‘Paul’s purpose,’ the album I just released, is two hours and 23 minutes of the best musicmaking of my life. The melodies are often conventionally pop, but the recording and editing processes are more akin to jazz, where I take the best parts from long takes.
Music plays a big role in a lot of my stories. In ‘Philosopher-king,’ the music that society listens to is determined by elites, wherein ‘lower’ forms of music are prohibited. In ‘God at last,’ a future composer seeks to get over his love of Bach so as to surpass the greatest music the world has yet known. And in the stories that feature Megan McCall, ‘Asian Queen of Country,’ two of which I include in my collection ‘Be kind to puns,’ much of what I think of the music industry and musicianship comes out.
These are just a few examples of music as used in my stories. It’s no wonder then that it means so much to me in ‘real’ life, and that I fancy myself a musician of sorts, albeit a mere dilettante.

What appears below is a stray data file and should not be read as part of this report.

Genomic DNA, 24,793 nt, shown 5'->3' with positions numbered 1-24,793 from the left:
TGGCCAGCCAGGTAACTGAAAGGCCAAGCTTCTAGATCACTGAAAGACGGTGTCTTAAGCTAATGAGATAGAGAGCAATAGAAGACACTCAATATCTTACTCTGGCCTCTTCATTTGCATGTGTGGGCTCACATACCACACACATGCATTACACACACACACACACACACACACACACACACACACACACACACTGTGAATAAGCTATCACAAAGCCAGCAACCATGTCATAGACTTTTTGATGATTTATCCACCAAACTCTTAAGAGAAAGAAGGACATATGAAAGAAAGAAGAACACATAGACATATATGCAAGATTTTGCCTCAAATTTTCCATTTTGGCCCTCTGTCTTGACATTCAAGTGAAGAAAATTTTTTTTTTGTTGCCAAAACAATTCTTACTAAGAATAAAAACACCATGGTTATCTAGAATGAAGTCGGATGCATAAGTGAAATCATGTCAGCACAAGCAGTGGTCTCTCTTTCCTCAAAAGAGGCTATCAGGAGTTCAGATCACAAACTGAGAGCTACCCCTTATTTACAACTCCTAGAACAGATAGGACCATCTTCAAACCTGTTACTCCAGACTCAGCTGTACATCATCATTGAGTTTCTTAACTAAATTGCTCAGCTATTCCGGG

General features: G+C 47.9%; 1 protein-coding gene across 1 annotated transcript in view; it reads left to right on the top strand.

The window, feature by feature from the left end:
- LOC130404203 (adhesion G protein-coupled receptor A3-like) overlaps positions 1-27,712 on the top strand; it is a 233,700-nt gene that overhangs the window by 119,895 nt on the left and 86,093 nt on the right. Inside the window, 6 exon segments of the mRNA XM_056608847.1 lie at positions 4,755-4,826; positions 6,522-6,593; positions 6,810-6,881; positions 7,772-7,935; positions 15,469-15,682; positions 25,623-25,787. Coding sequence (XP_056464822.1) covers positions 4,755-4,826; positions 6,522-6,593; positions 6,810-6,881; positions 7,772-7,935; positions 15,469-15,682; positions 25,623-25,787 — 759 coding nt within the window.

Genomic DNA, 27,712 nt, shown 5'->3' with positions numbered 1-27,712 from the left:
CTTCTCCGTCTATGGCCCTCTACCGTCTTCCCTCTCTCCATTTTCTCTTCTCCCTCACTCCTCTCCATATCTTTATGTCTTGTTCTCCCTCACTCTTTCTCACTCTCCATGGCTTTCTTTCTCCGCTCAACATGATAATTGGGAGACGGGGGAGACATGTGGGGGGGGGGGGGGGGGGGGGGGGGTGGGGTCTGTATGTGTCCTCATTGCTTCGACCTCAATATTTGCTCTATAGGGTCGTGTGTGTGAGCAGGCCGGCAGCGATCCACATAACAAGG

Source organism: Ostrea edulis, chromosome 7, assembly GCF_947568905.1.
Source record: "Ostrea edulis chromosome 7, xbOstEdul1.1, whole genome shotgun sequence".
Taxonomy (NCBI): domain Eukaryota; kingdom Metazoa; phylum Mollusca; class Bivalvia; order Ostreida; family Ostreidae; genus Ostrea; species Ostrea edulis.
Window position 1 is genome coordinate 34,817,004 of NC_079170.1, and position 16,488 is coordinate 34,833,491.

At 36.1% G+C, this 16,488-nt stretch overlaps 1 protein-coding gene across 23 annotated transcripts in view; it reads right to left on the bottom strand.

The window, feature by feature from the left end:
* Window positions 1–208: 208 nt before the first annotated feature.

About the album
Because I play lead guitar, and because of the length of my compositions – the tracks on ‘Paul’s purpose’ are 13 minutes on average – I guess it’s easy to write the whole thing off as self-indulgent soloing, even though only two of the tracks – ‘Midnight at twilight’ and ‘Persecuted bandwagon’ – are what might be considered showcases. I’ve also come to dislike and shun distortion, an element that facilitates what guitarists call ‘wanking.’
The most important thing to me is melody that comes from the heart, things that touch me immediately regardless of who did what and with whatever skill level. I joke, mostly to myself, that I aspire to be the Kenny G of guitar.
If you want to listen to the album and find two and a half hours daunting, you might want to start with these three.
Creativity is a state of mind, not the product
However you judge the quality of my music and stories, my multiple passions show that the creative state of mind is its own justification. Specific products are mere manifestations of such creativity, depending on technical training.
Children should be nurtured in a way that encourages creativity, not because of financial reward or pride in coming up with ‘something cool,’ but because the immediate experience of art is the closest thing to the meaning of life.